Location: Southwest Watershed ResearchTitle: Climate change's impact on key ecosystem services and the human well-being they support in the US Author
|Goodrich, David - Dave|
Submitted to: Frontiers in Ecology and the Environment
Publication Type: Peer Reviewed Journal
Publication Acceptance Date: 9/1/2013
Publication Date: 11/1/2013
Citation: Nelson, E., Kareiva, P., Ruckelshaus, M., Arkema, K., Geller, G., Girvetz, D., Goodrich, D.C., Matzek, V., Pinsky, M., Saunders, M., Semmens, D., Tallis, H. 2013. Climate change's impact on key ecosystem services and the human well-being they support in the US. Frontiers in Ecology and the Environment. 11(9):483-493. Interpretive Summary: Ecosystems, and the biodiversity and services they support such as providing food, clean water, and clean air, among many, are largely dependent on climate. During the 20th century, climate change has had documented impacts on ecological systems, and these impacts are expected to increase as climate change continues and perhaps even accelerates. This paper synthesizes a body of scientific studies of the way climate change is affecting biodiversity, ecosystems, ecosystem services, and what strategies might be employed to decrease current and future risks. Building on past assessments of how climate change and other stressors are affecting ecosystems in the United States and around the world, we approach the subject from several different perspectives. People experience climate change impacts on biodiversity and ecosystems as changes in ecosystem services; people depend on ecosystems for resources that are harvested, their role in regulating the movement of materials and disturbances, and their recreational, cultural, and aesthetic value. Thus, we review newly emerging research to determine how human activities and a changing climate are likely to alter the delivery of these ecosystem services.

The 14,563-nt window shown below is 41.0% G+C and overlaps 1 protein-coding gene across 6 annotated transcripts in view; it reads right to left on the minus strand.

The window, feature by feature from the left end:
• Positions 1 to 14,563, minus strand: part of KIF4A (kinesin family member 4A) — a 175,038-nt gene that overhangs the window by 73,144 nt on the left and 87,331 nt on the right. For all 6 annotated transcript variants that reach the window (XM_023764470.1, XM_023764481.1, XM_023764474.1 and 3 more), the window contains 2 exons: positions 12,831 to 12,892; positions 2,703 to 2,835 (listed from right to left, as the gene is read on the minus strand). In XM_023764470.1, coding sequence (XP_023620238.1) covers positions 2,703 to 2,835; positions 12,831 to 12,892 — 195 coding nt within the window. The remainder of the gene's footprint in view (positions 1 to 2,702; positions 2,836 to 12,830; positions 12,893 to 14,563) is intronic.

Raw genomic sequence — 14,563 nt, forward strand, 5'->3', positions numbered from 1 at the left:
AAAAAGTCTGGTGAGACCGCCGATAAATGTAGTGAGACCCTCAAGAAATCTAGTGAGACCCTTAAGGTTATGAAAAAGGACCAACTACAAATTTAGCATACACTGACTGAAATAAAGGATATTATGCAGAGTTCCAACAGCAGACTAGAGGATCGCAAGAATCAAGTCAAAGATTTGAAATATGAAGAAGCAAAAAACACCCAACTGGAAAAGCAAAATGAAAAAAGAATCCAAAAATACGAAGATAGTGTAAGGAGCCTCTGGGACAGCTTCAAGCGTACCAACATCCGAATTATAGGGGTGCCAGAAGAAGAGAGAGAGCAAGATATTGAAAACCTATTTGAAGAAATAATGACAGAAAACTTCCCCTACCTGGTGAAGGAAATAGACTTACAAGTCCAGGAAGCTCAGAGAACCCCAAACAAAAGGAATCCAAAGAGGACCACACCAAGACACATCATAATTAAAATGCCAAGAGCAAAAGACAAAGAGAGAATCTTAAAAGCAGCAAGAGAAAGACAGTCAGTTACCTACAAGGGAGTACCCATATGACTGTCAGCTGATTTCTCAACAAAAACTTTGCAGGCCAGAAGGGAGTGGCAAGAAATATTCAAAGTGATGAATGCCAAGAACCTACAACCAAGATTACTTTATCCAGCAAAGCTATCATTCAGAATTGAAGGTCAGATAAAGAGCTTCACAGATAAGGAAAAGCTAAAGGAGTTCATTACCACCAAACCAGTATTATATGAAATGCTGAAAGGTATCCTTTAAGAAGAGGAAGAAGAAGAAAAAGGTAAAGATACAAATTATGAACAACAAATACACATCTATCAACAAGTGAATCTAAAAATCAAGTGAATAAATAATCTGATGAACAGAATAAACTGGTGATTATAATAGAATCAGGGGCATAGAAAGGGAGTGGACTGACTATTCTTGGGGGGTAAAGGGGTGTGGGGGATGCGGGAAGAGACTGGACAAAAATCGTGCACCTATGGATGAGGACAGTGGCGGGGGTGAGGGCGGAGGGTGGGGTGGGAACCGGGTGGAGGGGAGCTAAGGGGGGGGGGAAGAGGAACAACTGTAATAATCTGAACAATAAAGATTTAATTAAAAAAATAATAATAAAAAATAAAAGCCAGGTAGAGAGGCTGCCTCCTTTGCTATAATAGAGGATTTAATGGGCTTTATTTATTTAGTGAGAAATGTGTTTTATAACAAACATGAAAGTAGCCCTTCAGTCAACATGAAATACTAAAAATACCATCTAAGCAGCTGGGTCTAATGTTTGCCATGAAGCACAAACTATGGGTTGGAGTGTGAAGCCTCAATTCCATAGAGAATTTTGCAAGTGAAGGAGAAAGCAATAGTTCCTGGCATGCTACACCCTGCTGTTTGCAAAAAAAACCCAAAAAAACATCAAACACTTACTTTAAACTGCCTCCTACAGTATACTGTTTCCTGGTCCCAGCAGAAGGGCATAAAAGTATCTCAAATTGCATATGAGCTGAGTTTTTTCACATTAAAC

Technical Abstract: Climate change alters the structure and functions of ecological systems and as a result can modify their provision of ecosystem services. Some American communities have already experienced economic hardship due to spatial shifts in fish biomass caused by warming ocean waters. Documented reductions in snowpack and increases in wildfire risk caused by warmer temperatures have curtailed nature-based tourism in parts of the US. Climate models suggest more droughts and extreme weather events will occur across the US in the future. This change will increase the value of regulatory services that help contain fires, dampen storm surge, purify water, and maintain high levels of crop production. A challenge to US society is anticipating the impacts of climate change on ecosystem services and using that foresight to optimize the flow of these services despite climate disruption. Here we discuss some of the key observed and anticipated impacts of climate change on ecosystem service provision in the US and some potential adaptations to climate change-induced stressors on service provision. Because climate change has and will affect so many facets of American society, cost-effective management of climate change’s impacts on US society will require much more coordinated action among American government institutions and regulatory agencies. There is also much adaptive capacity to be gained by offering US land owners financial incentives to enhance or maintain their stocks of natural capital.